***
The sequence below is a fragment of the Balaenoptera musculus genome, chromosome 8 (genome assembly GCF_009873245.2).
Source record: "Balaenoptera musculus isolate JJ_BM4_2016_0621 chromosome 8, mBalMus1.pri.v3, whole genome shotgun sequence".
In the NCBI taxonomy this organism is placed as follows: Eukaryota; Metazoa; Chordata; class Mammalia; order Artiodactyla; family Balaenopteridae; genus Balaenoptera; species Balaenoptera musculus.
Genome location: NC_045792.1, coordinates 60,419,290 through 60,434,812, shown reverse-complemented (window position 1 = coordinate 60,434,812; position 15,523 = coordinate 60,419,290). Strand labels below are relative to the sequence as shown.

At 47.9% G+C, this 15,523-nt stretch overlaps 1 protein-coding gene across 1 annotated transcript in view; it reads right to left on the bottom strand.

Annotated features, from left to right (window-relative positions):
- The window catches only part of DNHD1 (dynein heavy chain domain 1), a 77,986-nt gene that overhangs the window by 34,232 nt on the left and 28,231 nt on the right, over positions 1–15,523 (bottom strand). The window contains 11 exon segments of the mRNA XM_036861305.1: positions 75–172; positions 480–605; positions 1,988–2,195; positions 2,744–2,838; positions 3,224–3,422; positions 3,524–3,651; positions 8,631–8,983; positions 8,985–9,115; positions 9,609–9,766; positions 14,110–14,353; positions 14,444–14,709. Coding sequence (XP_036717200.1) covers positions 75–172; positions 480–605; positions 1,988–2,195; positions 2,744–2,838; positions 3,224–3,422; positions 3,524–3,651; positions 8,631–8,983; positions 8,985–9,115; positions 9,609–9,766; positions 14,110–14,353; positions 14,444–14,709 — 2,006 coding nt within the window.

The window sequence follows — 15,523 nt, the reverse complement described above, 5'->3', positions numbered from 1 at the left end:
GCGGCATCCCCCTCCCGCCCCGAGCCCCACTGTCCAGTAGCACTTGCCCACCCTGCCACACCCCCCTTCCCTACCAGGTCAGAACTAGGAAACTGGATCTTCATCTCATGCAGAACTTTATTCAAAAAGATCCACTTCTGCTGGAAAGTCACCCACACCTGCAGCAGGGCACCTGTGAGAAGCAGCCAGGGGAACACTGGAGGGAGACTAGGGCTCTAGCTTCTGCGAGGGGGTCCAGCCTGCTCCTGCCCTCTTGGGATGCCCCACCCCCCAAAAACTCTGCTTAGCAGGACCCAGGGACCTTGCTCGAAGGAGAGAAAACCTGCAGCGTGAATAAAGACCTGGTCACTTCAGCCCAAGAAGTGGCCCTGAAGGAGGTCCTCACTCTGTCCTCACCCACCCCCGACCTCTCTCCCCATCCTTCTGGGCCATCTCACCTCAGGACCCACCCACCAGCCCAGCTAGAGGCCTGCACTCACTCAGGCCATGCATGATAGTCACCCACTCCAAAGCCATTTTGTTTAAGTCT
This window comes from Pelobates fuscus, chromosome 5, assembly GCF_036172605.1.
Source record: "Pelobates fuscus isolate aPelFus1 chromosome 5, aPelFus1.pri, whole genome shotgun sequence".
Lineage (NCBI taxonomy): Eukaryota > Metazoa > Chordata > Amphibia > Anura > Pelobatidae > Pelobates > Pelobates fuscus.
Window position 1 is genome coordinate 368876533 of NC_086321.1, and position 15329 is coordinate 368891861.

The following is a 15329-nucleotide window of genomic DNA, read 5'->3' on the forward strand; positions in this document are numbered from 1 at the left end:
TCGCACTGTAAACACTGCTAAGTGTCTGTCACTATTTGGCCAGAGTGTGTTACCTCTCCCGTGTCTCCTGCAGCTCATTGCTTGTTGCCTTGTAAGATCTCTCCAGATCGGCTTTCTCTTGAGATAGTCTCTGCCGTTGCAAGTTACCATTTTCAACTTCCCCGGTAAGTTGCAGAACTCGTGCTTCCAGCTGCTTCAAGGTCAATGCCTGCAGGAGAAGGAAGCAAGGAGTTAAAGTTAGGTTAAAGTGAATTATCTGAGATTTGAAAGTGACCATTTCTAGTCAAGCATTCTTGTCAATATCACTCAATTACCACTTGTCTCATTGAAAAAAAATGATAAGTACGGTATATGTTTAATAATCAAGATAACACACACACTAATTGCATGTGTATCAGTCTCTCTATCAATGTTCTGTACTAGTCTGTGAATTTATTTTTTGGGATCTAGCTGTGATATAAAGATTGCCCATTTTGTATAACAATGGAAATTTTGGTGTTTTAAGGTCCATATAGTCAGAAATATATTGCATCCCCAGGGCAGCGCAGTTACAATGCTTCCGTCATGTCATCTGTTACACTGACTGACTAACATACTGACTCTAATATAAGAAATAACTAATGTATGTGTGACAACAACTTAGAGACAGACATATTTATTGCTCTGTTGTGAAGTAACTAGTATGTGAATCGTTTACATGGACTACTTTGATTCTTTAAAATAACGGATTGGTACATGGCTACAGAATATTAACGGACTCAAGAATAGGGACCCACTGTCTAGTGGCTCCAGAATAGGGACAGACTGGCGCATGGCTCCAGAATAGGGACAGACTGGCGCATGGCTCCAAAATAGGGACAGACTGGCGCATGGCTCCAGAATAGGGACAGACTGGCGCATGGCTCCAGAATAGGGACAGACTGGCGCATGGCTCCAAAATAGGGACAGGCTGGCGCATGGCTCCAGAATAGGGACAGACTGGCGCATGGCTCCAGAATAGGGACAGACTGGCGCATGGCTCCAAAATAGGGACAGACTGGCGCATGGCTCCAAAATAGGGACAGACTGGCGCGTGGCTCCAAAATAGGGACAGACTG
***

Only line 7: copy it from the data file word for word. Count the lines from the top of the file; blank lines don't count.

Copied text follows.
- The window catches only part of DNHD1 (dynein heavy chain domain 1), a 77,986-nt gene that overhangs the window by 34,232 nt on the left and 28,231 nt on the right, over positions 1–15,523 (bottom strand). The window contains 11 exon segments of the mRNA XM_036861305.1: positions 75–172; positions 480–605; positions 1,988–2,195; positions 2,744–2,838; positions 3,224–3,422; positions 3,524–3,651; positions 8,631–8,983; positions 8,985–9,115; positions 9,609–9,766; positions 14,110–14,353; positions 14,444–14,709. Coding sequence (XP_036717200.1) covers positions 75–172; positions 480–605; positions 1,988–2,195; positions 2,744–2,838; positions 3,224–3,422; positions 3,524–3,651; positions 8,631–8,983; positions 8,985–9,115; positions 9,609–9,766; positions 14,110–14,353; positions 14,444–14,709 — 2,006 coding nt within the window.